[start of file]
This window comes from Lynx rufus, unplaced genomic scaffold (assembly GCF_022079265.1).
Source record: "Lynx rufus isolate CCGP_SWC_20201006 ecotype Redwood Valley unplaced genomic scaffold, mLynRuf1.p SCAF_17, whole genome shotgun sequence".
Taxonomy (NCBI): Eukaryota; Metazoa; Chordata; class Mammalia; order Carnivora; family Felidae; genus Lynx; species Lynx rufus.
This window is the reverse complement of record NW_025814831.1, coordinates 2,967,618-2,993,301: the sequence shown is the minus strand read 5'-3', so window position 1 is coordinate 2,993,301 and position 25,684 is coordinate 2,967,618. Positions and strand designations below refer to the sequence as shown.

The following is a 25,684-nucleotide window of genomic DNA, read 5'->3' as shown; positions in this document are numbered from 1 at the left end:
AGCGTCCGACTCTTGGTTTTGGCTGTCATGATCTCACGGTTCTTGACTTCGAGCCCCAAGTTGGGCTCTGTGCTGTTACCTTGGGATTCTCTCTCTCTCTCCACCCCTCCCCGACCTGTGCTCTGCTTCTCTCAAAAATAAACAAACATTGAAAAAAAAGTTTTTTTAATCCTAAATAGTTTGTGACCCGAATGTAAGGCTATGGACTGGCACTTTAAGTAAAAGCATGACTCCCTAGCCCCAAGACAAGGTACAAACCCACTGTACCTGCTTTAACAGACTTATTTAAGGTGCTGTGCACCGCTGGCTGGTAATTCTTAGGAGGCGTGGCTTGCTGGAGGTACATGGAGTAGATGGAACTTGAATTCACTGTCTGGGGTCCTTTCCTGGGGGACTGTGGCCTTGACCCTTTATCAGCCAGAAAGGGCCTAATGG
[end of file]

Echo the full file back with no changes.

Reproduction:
This window comes from Lynx rufus, unplaced genomic scaffold (assembly GCF_022079265.1).
Source record: "Lynx rufus isolate CCGP_SWC_20201006 ecotype Redwood Valley unplaced genomic scaffold, mLynRuf1.p SCAF_17, whole genome shotgun sequence".
Taxonomy (NCBI): Eukaryota; Metazoa; Chordata; class Mammalia; order Carnivora; family Felidae; genus Lynx; species Lynx rufus.
This window is the reverse complement of record NW_025814831.1, coordinates 2,967,618-2,993,301: the sequence shown is the minus strand read 5'-3', so window position 1 is coordinate 2,993,301 and position 25,684 is coordinate 2,967,618. Positions and strand designations below refer to the sequence as shown.

The following is a 25,684-nucleotide window of genomic DNA, read 5'->3' as shown; positions in this document are numbered from 1 at the left end:
AGCGTCCGACTCTTGGTTTTGGCTGTCATGATCTCACGGTTCTTGACTTCGAGCCCCAAGTTGGGCTCTGTGCTGTTACCTTGGGATTCTCTCTCTCTCTCCACCCCTCCCCGACCTGTGCTCTGCTTCTCTCAAAAATAAACAAACATTGAAAAAAAAGTTTTTTTAATCCTAAATAGTTTGTGACCCGAATGTAAGGCTATGGACTGGCACTTTAAGTAAAAGCATGACTCCCTAGCCCCAAGACAAGGTACAAACCCACTGTACCTGCTTTAACAGACTTATTTAAGGTGCTGTGCACCGCTGGCTGGTAATTCTTAGGAGGCGTGGCTTGCTGGAGGTACATGGAGTAGATGGAACTTGAATTCACTGTCTGGGGTCCTTTCCTGGGGGACTGTGGCCTTGACCCTTTATCAGCCAGAAAGGGCCTAATGG